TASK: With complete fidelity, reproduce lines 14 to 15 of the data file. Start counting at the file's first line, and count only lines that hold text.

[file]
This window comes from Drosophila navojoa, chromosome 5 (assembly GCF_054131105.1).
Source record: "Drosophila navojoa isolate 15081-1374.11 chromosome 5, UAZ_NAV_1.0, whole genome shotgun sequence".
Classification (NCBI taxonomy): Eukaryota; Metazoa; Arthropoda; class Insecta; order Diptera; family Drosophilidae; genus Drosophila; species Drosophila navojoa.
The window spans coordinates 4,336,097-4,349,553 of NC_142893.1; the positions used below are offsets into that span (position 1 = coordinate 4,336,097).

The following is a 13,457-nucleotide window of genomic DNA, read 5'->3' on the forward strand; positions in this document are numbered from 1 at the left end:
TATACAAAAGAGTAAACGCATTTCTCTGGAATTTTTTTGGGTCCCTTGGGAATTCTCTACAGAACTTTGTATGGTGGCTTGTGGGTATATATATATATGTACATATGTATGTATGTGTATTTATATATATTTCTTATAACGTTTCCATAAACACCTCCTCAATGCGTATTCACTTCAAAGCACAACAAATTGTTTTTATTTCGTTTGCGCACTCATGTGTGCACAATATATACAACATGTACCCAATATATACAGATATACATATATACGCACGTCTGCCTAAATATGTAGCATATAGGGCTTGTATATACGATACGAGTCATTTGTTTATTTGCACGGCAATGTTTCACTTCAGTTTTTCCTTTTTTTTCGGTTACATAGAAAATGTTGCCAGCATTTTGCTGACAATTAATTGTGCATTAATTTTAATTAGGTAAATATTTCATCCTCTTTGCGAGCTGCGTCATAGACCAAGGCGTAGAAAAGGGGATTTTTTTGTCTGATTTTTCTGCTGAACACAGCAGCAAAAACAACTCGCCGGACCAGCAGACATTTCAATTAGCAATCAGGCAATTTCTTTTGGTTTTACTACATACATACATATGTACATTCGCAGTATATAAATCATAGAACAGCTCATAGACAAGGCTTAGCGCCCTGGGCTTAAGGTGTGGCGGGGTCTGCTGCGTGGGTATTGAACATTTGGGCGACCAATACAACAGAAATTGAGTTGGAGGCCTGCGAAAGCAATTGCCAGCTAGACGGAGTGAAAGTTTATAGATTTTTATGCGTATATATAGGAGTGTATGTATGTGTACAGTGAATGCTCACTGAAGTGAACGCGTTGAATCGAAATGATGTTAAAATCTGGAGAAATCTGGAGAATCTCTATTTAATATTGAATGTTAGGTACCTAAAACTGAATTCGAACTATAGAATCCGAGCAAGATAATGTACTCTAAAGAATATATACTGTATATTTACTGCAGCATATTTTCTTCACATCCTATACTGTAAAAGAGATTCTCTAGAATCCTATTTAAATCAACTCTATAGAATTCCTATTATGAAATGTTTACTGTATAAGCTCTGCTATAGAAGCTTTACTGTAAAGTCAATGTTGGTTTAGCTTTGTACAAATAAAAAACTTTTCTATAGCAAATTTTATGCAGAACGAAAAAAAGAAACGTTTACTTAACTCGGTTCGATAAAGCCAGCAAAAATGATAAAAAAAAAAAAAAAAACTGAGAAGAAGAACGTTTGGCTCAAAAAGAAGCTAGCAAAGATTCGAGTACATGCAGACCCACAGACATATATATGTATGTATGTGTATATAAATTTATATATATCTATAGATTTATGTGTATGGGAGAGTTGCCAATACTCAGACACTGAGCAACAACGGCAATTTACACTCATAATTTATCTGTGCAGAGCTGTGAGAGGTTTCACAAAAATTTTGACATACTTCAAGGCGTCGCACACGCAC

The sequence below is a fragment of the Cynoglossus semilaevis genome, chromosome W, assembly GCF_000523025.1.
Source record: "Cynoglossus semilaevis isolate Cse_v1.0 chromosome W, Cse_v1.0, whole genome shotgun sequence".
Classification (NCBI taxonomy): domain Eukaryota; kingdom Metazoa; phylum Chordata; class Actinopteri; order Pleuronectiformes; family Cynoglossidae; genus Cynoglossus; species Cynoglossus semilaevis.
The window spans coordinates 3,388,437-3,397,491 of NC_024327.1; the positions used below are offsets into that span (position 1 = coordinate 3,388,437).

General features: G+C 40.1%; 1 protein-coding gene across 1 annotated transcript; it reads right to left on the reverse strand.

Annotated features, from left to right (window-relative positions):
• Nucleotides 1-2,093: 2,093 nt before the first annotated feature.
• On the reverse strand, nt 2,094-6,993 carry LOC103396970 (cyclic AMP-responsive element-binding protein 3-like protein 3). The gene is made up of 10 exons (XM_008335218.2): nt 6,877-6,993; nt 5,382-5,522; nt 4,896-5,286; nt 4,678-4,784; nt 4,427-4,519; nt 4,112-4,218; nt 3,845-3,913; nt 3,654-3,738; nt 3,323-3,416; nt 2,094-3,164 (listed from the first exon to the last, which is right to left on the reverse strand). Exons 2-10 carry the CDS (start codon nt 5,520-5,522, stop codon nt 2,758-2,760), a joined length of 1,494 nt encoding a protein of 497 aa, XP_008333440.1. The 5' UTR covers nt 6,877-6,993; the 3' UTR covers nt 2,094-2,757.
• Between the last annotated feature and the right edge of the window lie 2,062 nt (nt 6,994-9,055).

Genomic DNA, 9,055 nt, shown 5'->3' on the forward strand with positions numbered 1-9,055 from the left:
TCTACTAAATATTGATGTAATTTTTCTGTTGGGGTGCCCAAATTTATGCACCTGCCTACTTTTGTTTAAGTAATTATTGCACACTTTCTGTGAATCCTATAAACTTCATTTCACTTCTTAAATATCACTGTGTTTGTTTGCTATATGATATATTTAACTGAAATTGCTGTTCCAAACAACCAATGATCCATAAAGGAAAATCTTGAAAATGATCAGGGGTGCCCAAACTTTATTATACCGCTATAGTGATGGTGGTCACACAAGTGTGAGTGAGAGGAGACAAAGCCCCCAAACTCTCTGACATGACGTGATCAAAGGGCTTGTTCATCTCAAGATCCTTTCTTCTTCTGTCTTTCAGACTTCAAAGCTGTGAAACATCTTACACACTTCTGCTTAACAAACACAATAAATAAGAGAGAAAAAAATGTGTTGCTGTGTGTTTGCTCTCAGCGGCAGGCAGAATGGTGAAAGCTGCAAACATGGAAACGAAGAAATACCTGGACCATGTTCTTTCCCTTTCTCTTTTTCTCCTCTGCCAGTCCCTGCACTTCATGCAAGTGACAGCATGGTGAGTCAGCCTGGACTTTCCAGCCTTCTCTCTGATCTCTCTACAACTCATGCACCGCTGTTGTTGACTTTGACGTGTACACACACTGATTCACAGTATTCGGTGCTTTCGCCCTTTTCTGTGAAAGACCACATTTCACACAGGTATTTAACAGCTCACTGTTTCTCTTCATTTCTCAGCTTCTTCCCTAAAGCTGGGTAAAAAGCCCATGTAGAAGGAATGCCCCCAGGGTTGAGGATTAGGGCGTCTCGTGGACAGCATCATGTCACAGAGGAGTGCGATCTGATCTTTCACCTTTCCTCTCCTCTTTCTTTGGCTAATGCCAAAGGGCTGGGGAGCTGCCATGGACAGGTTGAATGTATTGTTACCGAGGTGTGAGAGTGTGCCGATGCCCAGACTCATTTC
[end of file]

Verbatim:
• On the reverse strand, nt 2,094-6,993 carry LOC103396970 (cyclic AMP-responsive element-binding protein 3-like protein 3). The gene is made up of 10 exons (XM_008335218.2): nt 6,877-6,993; nt 5,382-5,522; nt 4,896-5,286; nt 4,678-4,784; nt 4,427-4,519; nt 4,112-4,218; nt 3,845-3,913; nt 3,654-3,738; nt 3,323-3,416; nt 2,094-3,164 (listed from the first exon to the last, which is right to left on the reverse strand). Exons 2-10 carry the CDS (start codon nt 5,520-5,522, stop codon nt 2,758-2,760), a joined length of 1,494 nt encoding a protein of 497 aa, XP_008333440.1. The 5' UTR covers nt 6,877-6,993; the 3' UTR covers nt 2,094-2,757.
• Between the last annotated feature and the right edge of the window lie 2,062 nt (nt 6,994-9,055).